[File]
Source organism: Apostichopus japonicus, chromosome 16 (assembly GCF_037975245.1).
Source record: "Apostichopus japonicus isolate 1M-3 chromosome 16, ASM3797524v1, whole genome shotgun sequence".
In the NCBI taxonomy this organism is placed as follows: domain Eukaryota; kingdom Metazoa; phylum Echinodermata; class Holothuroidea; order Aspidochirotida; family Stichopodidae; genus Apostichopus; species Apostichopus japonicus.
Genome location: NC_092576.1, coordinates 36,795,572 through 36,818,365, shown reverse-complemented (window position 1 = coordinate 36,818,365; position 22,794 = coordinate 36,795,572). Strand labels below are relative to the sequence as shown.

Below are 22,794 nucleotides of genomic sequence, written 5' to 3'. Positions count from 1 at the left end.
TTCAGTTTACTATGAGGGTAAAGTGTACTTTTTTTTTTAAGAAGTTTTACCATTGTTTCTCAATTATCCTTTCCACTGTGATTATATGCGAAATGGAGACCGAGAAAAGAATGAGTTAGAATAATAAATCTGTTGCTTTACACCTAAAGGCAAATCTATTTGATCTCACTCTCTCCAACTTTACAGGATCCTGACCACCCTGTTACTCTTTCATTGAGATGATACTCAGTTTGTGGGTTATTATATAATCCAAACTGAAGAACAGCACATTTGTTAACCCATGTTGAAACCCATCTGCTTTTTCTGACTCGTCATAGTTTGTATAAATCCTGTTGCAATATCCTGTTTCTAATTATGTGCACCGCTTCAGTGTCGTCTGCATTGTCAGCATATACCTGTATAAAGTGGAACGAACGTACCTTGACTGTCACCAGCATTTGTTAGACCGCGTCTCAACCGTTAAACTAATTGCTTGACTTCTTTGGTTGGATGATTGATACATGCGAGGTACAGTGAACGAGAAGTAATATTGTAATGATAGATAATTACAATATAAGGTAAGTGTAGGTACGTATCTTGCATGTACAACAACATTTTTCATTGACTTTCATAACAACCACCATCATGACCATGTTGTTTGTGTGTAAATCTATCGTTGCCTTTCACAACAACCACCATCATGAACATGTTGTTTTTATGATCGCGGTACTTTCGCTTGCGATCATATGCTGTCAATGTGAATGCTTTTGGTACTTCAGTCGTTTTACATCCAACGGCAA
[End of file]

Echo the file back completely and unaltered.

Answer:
Source organism: Apostichopus japonicus, chromosome 16 (assembly GCF_037975245.1).
Source record: "Apostichopus japonicus isolate 1M-3 chromosome 16, ASM3797524v1, whole genome shotgun sequence".
In the NCBI taxonomy this organism is placed as follows: domain Eukaryota; kingdom Metazoa; phylum Echinodermata; class Holothuroidea; order Aspidochirotida; family Stichopodidae; genus Apostichopus; species Apostichopus japonicus.
Genome location: NC_092576.1, coordinates 36,795,572 through 36,818,365, shown reverse-complemented (window position 1 = coordinate 36,818,365; position 22,794 = coordinate 36,795,572). Strand labels below are relative to the sequence as shown.

Below are 22,794 nucleotides of genomic sequence, written 5' to 3'. Positions count from 1 at the left end.
TTCAGTTTACTATGAGGGTAAAGTGTACTTTTTTTTTTAAGAAGTTTTACCATTGTTTCTCAATTATCCTTTCCACTGTGATTATATGCGAAATGGAGACCGAGAAAAGAATGAGTTAGAATAATAAATCTGTTGCTTTACACCTAAAGGCAAATCTATTTGATCTCACTCTCTCCAACTTTACAGGATCCTGACCACCCTGTTACTCTTTCATTGAGATGATACTCAGTTTGTGGGTTATTATATAATCCAAACTGAAGAACAGCACATTTGTTAACCCATGTTGAAACCCATCTGCTTTTTCTGACTCGTCATAGTTTGTATAAATCCTGTTGCAATATCCTGTTTCTAATTATGTGCACCGCTTCAGTGTCGTCTGCATTGTCAGCATATACCTGTATAAAGTGGAACGAACGTACCTTGACTGTCACCAGCATTTGTTAGACCGCGTCTCAACCGTTAAACTAATTGCTTGACTTCTTTGGTTGGATGATTGATACATGCGAGGTACAGTGAACGAGAAGTAATATTGTAATGATAGATAATTACAATATAAGGTAAGTGTAGGTACGTATCTTGCATGTACAACAACATTTTTCATTGACTTTCATAACAACCACCATCATGACCATGTTGTTTGTGTGTAAATCTATCGTTGCCTTTCACAACAACCACCATCATGAACATGTTGTTTTTATGATCGCGGTACTTTCGCTTGCGATCATATGCTGTCAATGTGAATGCTTTTGGTACTTCAGTCGTTTTACATCCAACGGCAA